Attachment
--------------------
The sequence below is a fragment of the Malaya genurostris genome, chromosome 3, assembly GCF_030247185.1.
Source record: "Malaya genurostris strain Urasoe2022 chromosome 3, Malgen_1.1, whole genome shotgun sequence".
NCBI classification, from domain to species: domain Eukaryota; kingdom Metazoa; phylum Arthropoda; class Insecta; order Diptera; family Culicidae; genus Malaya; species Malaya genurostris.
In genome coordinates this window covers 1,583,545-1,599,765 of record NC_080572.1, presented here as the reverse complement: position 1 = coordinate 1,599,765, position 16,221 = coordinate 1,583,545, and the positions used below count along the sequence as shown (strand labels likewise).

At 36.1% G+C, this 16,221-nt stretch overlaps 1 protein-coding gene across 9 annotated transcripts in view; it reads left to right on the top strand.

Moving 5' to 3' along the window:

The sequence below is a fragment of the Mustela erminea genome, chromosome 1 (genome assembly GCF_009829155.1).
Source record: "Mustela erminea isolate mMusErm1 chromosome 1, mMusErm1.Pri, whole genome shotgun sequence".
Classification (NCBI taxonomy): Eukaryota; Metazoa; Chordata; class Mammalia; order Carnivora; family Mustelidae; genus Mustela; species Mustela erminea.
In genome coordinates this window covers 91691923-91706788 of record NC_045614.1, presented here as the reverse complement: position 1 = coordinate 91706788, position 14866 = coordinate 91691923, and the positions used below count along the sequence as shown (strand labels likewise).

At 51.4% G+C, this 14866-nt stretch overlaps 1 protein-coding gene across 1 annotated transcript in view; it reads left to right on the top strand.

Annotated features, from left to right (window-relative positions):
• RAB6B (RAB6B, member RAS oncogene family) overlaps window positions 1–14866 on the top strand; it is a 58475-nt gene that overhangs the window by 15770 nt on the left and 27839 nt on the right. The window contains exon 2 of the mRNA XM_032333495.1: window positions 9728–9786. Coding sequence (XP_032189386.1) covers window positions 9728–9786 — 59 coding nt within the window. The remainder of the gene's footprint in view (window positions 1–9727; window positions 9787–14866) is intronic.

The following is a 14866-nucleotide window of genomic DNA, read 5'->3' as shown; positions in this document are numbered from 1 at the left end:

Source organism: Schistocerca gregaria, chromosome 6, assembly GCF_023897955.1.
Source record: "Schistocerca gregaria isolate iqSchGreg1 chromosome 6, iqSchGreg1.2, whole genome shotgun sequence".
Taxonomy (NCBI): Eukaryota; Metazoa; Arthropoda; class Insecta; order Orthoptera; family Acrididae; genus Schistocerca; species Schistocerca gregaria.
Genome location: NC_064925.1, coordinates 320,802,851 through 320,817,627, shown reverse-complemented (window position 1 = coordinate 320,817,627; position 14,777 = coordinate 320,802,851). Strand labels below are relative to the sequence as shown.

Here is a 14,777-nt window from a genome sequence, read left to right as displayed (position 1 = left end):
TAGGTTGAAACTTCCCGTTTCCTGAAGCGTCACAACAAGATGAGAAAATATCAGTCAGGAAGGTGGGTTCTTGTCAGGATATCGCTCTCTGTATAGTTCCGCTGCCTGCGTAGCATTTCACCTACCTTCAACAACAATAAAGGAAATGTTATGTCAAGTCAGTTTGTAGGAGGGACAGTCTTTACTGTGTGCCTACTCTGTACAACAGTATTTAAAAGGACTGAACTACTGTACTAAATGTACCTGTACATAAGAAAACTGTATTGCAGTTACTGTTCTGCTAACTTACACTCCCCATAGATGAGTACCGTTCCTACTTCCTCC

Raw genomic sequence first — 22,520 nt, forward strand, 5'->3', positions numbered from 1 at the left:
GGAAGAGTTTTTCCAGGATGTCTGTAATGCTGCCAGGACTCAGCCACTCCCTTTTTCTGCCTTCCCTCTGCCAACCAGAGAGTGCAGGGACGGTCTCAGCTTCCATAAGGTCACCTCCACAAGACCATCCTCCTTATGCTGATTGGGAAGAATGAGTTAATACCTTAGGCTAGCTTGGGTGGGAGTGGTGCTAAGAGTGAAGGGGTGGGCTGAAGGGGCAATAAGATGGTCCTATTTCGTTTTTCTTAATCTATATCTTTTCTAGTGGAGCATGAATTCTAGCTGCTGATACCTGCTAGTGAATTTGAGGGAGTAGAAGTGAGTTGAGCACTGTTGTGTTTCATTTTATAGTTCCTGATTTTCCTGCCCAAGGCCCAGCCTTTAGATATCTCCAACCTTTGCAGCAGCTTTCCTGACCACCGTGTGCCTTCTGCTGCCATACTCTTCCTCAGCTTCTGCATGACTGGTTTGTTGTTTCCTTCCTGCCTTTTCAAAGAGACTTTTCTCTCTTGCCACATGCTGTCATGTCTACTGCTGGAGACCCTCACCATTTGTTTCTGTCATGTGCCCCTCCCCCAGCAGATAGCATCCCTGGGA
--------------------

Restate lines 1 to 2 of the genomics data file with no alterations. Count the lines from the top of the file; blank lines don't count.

The sequence below is a fragment of the Malaya genurostris genome, chromosome 3, assembly GCF_030247185.1.
Source record: "Malaya genurostris strain Urasoe2022 chromosome 3, Malgen_1.1, whole genome shotgun sequence".